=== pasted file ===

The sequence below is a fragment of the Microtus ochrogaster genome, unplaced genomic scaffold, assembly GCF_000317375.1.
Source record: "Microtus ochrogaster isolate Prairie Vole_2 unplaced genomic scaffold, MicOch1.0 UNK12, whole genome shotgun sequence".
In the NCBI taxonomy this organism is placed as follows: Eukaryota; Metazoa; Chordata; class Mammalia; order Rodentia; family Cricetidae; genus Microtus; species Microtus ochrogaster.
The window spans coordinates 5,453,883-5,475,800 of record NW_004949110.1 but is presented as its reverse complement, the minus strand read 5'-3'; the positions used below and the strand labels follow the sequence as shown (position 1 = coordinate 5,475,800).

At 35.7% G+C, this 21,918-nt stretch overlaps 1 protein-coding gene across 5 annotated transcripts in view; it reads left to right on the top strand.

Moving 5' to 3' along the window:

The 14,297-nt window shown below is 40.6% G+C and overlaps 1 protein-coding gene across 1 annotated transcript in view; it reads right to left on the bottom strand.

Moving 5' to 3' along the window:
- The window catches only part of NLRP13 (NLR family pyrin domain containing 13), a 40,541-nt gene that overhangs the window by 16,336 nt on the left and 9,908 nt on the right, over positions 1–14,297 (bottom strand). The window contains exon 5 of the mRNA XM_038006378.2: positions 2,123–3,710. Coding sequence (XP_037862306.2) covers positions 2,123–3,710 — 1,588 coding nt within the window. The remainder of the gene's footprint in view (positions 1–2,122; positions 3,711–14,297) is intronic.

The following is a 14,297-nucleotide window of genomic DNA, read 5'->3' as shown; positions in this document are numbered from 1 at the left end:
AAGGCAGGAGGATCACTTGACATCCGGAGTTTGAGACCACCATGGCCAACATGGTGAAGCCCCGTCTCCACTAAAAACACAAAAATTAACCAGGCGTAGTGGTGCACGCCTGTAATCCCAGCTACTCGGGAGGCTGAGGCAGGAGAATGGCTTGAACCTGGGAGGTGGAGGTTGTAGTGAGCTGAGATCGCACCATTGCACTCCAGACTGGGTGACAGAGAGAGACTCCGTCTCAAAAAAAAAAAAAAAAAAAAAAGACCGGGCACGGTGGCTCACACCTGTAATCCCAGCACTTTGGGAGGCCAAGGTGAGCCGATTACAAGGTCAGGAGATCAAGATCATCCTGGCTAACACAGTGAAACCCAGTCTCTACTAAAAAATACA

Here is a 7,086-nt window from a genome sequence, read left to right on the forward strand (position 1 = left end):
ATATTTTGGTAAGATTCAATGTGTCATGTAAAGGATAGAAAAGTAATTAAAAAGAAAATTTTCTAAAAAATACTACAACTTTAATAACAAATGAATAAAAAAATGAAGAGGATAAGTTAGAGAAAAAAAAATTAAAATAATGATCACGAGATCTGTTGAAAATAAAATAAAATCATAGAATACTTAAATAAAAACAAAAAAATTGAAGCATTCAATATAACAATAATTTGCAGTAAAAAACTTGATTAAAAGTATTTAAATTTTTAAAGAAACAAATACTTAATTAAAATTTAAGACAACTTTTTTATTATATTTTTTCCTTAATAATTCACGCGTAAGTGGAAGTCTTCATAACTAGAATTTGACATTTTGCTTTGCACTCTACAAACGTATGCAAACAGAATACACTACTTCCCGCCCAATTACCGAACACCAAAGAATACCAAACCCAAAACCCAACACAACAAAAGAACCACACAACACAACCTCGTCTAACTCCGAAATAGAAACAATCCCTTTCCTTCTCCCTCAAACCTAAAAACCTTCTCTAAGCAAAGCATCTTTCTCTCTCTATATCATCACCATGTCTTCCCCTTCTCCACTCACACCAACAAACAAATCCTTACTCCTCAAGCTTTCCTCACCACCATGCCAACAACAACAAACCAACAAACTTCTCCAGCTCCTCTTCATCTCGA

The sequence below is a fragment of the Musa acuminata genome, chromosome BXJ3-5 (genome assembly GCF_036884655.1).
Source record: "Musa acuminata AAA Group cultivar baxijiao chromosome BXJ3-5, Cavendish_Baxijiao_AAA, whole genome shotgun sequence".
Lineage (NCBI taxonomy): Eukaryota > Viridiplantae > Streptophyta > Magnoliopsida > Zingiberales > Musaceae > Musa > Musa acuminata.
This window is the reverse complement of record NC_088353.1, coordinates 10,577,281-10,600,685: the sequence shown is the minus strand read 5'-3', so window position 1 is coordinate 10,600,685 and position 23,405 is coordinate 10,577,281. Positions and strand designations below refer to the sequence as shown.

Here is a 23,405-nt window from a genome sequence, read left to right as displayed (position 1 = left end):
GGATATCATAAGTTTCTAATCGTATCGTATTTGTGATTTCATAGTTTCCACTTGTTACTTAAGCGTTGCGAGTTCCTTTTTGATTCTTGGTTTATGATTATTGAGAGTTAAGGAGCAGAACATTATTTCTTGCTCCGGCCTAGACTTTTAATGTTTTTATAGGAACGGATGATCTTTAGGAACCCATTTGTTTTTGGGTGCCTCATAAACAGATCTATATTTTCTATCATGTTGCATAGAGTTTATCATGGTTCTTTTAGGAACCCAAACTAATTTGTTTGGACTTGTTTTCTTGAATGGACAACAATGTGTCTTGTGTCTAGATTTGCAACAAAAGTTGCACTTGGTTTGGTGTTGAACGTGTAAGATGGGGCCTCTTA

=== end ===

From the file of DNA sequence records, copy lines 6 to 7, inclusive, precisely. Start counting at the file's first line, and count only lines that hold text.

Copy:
Moving 5' to 3' along the window:

The 14,297-nt window shown below is 40.6% G+C and overlaps 1 protein-coding gene across 1 annotated transcript in view; it reads right to left on the bottom strand.